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‘Borderland Citizenship’ Could Bring Justice to Both Sides of Trump’s Wall

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In American politics, the problem of the border is simple: You’re either for the wall, or you’re against it. For proponents, the wall guarantees security. For opponents, it is costly and ineffective.

What the debate doesn’t have is an alternative. Progressives fail to answer the simple question: if not a wall, then what?

In many ways, the answer is staring us in the face. While toxic, exclusionary rhetoric about bordering fills the airwaves, the situation is very different on the ground. Every day new forms of cross-border accommodation are being forged. Across government agencies (DHS, CBP, Border Patrol) a new way of thinking has taken hold: Instead of walling, to make the border safe, we need a strategy that is collaborative and binational–one that works with our partners in Mexico rather than against them.

This co-bordering approach was first formalized in Border Patrol’s 2012–16 National Strategy, which institutionalized collaboration with Mexico and Canada, and has taken hold ever since, transforming the border into an expanded, binational security zone. As one border official explained to me in an interview, the goal is to create a unified border zone “where we could cross and patrol together.… It would be a dual-sovereign zone, almost like a eurozone.” This new attitude doesn’t downplay the threat at the border; rather, it takes it seriously. Today, states simply cannot, and indeed, do not, secure their borders on their own.

They developments are not in and of themselves laudable—we should be wary of a system designed to maximize states’ abilities to organize against migrants. Still, they present an opportunity to harness these changes in the name of an actually progressive form of bordering.

One way is to complement the binational security zone with democratic institutions. After all, if border dwellers (on both sides of the line) are subject to two authorities, it’s only fair they be given some form of cross-border rights and permissions to match. In some places, cross-border political institutions already exist—as with collaborative town councils and work exchanges in border conurbations like Laredo–Nuevo Laredo and El Paso–Ciudad Juarez. It’s also common for border citizens to have special cross-border travel permissions (via SENTRI, for example). Such protocols do a lot to stitch border communities together, but they remain partial, site-specific and informal. We can do better.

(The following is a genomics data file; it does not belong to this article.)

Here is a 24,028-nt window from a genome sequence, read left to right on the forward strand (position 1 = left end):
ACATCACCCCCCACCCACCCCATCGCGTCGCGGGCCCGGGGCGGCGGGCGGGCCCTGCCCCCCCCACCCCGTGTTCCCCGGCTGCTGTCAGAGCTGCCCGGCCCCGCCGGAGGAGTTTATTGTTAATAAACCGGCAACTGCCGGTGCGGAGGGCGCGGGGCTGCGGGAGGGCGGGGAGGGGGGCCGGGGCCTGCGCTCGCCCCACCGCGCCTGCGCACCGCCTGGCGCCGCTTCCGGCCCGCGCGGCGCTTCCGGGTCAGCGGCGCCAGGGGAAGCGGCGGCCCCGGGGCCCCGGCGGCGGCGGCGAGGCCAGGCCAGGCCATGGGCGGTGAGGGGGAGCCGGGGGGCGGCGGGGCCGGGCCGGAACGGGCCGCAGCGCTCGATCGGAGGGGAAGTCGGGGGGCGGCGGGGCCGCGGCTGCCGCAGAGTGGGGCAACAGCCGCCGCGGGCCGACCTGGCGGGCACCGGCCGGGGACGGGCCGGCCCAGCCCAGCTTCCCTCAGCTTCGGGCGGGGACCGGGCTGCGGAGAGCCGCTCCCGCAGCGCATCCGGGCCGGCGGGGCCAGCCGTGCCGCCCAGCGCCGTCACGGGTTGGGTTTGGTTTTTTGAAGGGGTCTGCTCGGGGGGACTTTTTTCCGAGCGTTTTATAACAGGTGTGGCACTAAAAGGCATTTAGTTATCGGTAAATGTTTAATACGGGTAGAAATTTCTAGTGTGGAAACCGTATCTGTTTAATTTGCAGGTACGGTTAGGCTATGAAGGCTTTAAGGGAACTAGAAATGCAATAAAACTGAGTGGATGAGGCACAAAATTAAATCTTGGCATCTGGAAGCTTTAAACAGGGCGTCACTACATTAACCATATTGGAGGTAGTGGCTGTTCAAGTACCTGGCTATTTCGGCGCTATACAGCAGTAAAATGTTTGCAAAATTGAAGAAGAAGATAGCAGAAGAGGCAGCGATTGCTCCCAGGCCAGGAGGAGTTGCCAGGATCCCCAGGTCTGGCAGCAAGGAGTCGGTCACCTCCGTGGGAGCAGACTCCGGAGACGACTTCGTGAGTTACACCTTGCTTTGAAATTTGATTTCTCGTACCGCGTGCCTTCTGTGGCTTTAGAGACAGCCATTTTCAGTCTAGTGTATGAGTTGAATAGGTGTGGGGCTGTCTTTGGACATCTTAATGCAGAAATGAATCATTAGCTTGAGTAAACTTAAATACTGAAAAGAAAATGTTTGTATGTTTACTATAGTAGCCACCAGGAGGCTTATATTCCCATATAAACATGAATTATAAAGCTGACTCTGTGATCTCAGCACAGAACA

One idea would be to match border-zone security with a kind of cross-border citizenship: a formal legal status conferring special rights and responsibilities onto citizens of the borderlands. The proposal would be to delineate a broad zone comprised of districts in the United States and Mexico along the 1,954 miles of the border in which citizens on both sides would be afforded special rights unique to the border zone (on top of their own national citizenship). Certainly, border security would be decided by the wider polity, but local issues—such as cross-border trade, schooling, environment, and waste management—would be resolved jointly by the communities themselves.

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Thanks !

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